According to BusinessWeek, Microsoft took a total of six months to settle on the name “Bing” for its new “decision” engine (formerly known as “Live Search”). For six weeks, a team of eight brainstormed more than 2000 names. Then lawyers and linguists danced their way through the list and eliminated names that were being used by other companies or that were considered obscene in other languages.
Of course, they missed the acronym that many have bantered about since its launch: BING: But It’s Not Google.
My point in bringing this up? Naming your products or services isn’t easy, which is why I’m sharing my roadmap for developing a product or service name that’ll be a bingo instead of a bust.
1. Bust a brain cell. Get your marketing person/team and copywriter together. Explain your vision for your product or service. Let your creative team demo the product or service. I can’t stress this enough. How can creative come up with an effective name if they don’t know what you’re selling? They can’t. Provide specs, business plans, internal memos, the napkins you scrawled on when you were thinking up the product in the middle of the night, and your own ideas. Give your creative team a complete, accurate picture. Then, let them do their brainstorming work.
2. Get out your red pen. Once you have your brainstorming list, go over it with your creative team. I’m a firm believer that if your gut has an immediate negative–or positive–reaction you should listen to it. Get rid of the ones that don’t resonate, and create a shorter list of the ones that do.
3. Analyze, analyze, analyze. Okay, now it’s time to get serious. Here are things you should consider when analyzing what names are potential contenders and which ones aren’t:
- Google your faves. Use quotes around the name of the product like “this.” Eliminate the names that are out there.
- Consider alternate meanings. Could your product name be misconstrued, misunderstood, or mean something else (i.e. could your super cool new product name be slang for something nefarious–or worse)?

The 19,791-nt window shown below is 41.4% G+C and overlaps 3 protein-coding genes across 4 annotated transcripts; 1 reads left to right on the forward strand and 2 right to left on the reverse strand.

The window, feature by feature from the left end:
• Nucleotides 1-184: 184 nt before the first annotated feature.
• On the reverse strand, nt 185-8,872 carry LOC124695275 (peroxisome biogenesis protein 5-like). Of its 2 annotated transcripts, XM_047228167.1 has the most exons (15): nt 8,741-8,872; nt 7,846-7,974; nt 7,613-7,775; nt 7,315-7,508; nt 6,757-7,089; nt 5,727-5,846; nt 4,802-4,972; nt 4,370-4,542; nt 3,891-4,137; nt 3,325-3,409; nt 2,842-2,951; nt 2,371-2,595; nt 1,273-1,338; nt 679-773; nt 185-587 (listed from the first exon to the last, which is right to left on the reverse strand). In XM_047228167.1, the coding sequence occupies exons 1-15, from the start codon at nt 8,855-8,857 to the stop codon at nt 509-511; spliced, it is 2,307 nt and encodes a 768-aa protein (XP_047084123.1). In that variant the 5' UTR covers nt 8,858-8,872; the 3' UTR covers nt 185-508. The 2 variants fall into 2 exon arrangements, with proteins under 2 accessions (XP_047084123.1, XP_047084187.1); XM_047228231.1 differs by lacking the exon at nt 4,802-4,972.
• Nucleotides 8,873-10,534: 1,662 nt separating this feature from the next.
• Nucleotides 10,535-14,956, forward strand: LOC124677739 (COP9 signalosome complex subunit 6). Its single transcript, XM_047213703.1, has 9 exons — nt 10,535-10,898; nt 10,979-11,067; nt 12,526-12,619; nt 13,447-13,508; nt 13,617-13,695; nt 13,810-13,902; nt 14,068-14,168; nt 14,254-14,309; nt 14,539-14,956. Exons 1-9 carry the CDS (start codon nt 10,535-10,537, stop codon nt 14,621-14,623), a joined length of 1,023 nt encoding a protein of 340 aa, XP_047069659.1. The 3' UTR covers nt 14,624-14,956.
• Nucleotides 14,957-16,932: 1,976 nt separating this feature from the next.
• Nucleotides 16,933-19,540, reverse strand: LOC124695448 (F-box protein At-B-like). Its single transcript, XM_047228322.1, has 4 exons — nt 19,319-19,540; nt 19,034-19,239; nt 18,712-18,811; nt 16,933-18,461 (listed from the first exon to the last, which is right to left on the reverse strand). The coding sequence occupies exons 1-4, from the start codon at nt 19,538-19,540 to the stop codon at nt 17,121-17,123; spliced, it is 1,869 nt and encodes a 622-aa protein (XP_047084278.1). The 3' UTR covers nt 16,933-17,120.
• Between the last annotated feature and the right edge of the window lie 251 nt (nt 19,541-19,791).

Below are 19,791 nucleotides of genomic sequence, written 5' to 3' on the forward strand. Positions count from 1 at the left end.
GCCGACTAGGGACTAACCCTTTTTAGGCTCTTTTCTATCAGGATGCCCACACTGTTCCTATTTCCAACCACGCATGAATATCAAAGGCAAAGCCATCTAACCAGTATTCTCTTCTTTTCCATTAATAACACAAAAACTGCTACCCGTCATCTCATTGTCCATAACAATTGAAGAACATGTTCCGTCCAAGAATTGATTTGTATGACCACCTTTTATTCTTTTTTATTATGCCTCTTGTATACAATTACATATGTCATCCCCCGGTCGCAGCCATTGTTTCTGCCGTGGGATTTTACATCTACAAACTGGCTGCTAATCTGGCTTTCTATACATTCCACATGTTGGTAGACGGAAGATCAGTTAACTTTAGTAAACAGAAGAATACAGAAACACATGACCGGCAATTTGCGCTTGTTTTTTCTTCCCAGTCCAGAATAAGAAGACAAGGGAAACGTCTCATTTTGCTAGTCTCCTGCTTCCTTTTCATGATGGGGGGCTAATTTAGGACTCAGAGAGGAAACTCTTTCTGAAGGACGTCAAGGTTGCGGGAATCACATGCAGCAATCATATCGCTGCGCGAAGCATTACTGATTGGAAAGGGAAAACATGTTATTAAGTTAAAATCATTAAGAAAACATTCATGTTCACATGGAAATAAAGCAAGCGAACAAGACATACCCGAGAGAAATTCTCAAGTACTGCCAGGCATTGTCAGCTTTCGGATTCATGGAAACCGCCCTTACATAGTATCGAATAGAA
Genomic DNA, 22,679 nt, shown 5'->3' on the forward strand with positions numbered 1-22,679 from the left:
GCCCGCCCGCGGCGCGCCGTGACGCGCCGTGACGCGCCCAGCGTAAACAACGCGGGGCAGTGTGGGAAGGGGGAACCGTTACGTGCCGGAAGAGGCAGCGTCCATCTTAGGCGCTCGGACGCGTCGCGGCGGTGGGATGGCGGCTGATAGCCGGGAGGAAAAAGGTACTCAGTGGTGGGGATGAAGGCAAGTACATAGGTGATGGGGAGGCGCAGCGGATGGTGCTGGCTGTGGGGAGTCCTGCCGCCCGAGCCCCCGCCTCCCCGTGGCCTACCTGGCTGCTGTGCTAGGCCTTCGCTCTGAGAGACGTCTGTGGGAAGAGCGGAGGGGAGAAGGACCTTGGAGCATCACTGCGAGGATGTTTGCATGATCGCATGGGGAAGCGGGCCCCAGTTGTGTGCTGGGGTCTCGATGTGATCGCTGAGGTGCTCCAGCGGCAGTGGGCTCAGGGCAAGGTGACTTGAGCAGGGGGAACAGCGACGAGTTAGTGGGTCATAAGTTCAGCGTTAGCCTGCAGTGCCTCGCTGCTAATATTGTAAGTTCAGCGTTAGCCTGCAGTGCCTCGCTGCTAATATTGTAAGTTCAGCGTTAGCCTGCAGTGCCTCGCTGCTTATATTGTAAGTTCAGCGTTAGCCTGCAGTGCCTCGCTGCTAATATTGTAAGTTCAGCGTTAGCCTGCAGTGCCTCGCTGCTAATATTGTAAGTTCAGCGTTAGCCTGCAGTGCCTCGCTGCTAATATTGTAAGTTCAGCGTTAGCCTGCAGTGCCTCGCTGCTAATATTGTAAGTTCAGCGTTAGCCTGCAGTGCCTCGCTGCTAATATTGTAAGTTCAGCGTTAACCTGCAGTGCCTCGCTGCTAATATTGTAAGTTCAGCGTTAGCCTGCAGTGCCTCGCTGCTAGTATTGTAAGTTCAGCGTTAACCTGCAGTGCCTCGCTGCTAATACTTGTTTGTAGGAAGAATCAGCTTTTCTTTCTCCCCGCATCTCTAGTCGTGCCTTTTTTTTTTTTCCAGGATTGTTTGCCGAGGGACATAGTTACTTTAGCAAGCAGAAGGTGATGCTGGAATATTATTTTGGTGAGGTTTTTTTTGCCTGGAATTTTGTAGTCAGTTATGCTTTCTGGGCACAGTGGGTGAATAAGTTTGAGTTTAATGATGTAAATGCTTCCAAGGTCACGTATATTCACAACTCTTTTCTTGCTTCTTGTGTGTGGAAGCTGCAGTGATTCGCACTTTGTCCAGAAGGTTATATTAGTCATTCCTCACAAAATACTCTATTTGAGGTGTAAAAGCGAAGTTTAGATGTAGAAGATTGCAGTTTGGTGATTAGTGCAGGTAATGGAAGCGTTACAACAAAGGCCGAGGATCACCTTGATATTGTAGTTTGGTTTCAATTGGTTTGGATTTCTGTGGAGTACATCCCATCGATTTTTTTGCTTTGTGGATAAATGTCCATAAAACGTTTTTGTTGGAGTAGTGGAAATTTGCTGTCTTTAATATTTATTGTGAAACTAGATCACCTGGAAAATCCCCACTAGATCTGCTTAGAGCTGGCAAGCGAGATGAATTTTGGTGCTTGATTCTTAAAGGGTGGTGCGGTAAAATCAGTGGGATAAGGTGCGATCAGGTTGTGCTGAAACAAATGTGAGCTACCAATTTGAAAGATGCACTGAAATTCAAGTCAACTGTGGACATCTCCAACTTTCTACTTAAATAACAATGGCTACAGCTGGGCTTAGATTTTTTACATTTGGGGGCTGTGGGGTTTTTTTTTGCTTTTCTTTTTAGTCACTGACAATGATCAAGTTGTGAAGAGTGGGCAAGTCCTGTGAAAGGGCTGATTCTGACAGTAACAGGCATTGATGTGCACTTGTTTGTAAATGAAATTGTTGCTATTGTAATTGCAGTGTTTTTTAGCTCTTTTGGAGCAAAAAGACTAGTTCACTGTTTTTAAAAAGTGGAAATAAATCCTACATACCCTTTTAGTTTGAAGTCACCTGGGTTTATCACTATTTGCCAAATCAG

- Consider acronyms. Are there are any obvious acronyms that might prove problematic (e.g. Bing standing for “But It’s Not Google”) or could there be a problem with resulting nicknames or shortening of the name?
- Determine what URLs are available. If you sell the product or service on your main site, this isn’t as much of a concern, but more and more companies are creating micro-sites, which are specific sites devoted to that one product or service. Make sure the URLs are available, and, if they’re not, decide whether it’s worth it to try to buy the URL.
- Pick smart URLs. People are becoming savvier searchers, and more and more will type the name of the product directly into their web browser. Don’t lose those people. Also, in terms of branding, it’s always smart when you have an easy, straightforward URL as opposed to some sort of hybrid you have to come up with because you decided on a product/service name before checking the URL.
By this point, you’ll probably have a super short list of top contenders. This brings us to the final steps:
1. Consult your attorney. I’m not a lawyer, nor do I play one on TV, which is why you should talk to your attorney about registering trademarks, service marks, and any other relevant marks.
2. Test the names. If you have the money to invest in formal focus groups, great. If not, use the people you do have: your employees, your colleagues, your customers. Creating online surveys through programs like Survey Monkey make conducting surveys easy and fun for participants.
The most important thing you should do: take your time. Coming up with an effective product or service name is not something you do over night or on the fly (well, not if you want to do it right).
Do you have other recommendations that people should think about when naming products or services? Do you have a favorite product name? Leave your thoughts in the comment thread!